Similar to mindfulness practices like yoga, look for something that you’re passionate about to help you remain in the present. “The main thing is to find something that redirects your focus to the present, and helps you become fully emerged in the here and now,” explains Dr. Forrest Talley of Invictus Psychological Services. Learn how to knit, join a book club or sign up for a spin class. “Losing ourselves in a pleasurable activity has a calming effect, which strengthens our sense of well-being and feelings of self-worth,” Dr. Nalin adds.
5. Keep a journal
Sort of like writing out that email that you won’t ever send, journaling allows you to express your feelings and jot down details that you might not be comfortable sharing with others. Just a few minutes per day can be beneficial, Dr. Nalin explains. Or go the Oprah route, and try gratitude journaling (something like the Panda Planner can help get you started). It can help you focus on and appreciate the positive things in your life.
6. Imagine letting go of a balloon—really
Many therapists use guided imagery and visualization techniques to help their patients cope with stress and trauma. Try this technique from psychotherapist Christine Scott-Hudson, owner of Create Your Life Studio, and let your nagging, ruminating thoughts float away: Think of a color that reminds you of the person with whom you are struggling to forgive. For example, if your partner of ten years suddenly bought a red sports car and started having an affair with a coworker, you may think of the color red. Next, imagine the person’s head as a balloon of that same color. So, your horrible ex is now turned into a red balloon. When you notice that you are beginning to recall the betrayal or offense, imagine you are holding a balloon of that color, and then imagine releasing the balloon and letting it go. Visualize the balloon floating far away, high up into the sky, away from you. And then consciously say, "I release you, ________." You can imagine waving goodbye or saying, "Bye, Felicia!" You may also add an affirmation like, "This does not belong to me" or "I am letting you go."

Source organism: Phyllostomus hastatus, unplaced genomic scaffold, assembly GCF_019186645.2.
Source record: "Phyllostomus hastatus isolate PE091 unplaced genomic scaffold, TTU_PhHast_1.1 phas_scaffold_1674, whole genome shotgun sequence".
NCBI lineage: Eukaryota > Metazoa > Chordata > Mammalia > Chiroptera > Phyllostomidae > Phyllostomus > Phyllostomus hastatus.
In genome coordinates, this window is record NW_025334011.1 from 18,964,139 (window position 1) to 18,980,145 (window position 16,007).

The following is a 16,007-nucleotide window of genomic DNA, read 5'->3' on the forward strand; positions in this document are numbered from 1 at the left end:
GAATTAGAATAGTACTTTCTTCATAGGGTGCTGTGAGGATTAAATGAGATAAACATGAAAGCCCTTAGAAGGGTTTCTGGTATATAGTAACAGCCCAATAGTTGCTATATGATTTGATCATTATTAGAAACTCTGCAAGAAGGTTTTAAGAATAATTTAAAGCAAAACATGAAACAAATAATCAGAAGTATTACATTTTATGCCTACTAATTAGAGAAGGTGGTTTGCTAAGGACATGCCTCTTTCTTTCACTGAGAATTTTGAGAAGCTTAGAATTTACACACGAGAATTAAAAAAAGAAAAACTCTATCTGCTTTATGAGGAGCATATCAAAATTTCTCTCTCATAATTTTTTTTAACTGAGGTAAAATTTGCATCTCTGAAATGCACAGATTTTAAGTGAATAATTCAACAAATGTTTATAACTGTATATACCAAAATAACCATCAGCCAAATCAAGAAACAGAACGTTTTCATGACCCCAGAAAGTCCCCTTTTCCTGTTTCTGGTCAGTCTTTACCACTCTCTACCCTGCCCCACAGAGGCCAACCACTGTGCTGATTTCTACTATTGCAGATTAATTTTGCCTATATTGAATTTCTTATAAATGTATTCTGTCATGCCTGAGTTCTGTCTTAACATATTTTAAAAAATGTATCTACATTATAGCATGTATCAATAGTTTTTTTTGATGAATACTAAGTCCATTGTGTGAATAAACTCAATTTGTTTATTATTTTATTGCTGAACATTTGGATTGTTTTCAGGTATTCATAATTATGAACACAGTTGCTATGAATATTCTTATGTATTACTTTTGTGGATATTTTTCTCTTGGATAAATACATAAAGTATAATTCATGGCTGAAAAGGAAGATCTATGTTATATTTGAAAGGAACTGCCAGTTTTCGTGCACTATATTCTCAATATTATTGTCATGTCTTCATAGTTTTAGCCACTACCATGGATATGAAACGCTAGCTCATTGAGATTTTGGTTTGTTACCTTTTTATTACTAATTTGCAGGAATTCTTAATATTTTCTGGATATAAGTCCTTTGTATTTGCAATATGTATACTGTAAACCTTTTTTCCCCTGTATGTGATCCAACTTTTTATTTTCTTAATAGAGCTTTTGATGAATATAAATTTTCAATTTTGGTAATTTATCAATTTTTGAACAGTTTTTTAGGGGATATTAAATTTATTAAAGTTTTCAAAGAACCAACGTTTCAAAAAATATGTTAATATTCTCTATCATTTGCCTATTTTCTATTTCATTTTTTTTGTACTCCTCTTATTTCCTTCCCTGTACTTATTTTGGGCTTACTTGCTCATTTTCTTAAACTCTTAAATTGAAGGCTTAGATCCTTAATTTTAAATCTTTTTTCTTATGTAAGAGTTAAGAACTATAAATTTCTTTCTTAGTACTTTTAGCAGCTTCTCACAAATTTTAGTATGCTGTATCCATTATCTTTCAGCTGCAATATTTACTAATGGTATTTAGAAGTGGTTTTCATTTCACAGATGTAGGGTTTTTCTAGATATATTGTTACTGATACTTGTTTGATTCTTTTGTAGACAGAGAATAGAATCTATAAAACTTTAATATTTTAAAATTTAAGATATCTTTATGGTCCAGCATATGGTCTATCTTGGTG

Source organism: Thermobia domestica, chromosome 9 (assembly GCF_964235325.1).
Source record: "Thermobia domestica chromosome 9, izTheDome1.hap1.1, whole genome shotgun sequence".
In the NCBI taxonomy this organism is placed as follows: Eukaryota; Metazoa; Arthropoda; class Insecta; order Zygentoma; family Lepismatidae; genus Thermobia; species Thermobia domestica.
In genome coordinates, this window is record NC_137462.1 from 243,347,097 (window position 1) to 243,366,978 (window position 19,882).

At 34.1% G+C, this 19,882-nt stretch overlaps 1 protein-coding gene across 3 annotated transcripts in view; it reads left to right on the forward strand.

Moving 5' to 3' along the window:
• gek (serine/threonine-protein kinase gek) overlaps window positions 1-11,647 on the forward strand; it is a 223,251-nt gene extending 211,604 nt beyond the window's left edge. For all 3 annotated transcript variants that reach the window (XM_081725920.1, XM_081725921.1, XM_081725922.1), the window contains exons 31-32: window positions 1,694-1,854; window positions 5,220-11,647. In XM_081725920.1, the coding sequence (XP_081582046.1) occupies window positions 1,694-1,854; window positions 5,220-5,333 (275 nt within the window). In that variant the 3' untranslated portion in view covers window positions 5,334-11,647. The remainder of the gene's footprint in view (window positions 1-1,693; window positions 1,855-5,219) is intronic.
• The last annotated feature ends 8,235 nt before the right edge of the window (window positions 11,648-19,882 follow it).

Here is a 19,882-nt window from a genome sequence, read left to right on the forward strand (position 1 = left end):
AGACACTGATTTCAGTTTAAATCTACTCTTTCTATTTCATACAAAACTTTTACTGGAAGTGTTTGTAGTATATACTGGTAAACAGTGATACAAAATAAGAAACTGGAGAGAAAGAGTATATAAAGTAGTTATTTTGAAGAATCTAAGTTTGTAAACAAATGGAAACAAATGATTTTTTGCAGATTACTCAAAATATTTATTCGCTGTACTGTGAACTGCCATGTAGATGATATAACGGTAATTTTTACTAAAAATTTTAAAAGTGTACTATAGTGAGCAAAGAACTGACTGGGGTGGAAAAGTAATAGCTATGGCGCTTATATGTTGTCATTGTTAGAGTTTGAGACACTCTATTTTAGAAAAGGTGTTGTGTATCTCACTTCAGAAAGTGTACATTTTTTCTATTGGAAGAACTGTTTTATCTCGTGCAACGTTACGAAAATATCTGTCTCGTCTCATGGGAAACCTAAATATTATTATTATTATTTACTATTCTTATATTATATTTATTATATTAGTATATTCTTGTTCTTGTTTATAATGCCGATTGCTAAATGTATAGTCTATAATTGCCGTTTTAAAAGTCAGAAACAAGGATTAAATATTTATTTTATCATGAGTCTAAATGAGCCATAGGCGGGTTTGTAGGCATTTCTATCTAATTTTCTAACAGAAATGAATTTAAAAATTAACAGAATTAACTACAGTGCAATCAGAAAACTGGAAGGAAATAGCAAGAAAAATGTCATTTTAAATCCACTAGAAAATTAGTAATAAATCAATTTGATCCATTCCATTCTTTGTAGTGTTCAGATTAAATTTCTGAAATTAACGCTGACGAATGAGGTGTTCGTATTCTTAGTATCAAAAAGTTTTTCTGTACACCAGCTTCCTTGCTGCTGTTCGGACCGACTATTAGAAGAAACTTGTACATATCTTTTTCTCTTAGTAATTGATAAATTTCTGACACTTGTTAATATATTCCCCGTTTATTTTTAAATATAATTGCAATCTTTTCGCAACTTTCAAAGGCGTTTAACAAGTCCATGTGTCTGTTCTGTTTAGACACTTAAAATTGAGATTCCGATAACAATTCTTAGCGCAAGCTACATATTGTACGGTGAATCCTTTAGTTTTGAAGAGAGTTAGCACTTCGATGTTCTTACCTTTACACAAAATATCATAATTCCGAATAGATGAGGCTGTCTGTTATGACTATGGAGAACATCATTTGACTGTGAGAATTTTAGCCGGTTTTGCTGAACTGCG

In the beginning, you may be letting their balloon go all day, every day, explains Scott-Hudson, but this exercise will train you to become mindful of just how much time and emotional bandwidth you’re using to rehash these old hurts, and you will more easily and quickly identify these unhealthy thoughts and let them go.
7. Seek help
“The first step is to ask for help,” says Laura Braziel, marriage and family therapist of Authentic Relational Counseling. “You are not crazy. You are not weak. This is not your fault…. The symptoms can be just as devastating as a medical illness. And just like you would seek a professional to find treatment for any medical condition, the brain should be considered no different.”
Dr. Stevenson says that there are many different types of ways to treat trauma and heal from the past, and “it's often easiest to do with someone else walking us through it.” She adds that working through a trauma with a professional is “about building new healthy coping skills such as relaxation and grounding techniques, learning how to feel certain emotions without immediately reacting to them and recognizing the strengths and resilience each individual has. When we can do that, not only are we improving our mental and emotional health, but our physical health as well.”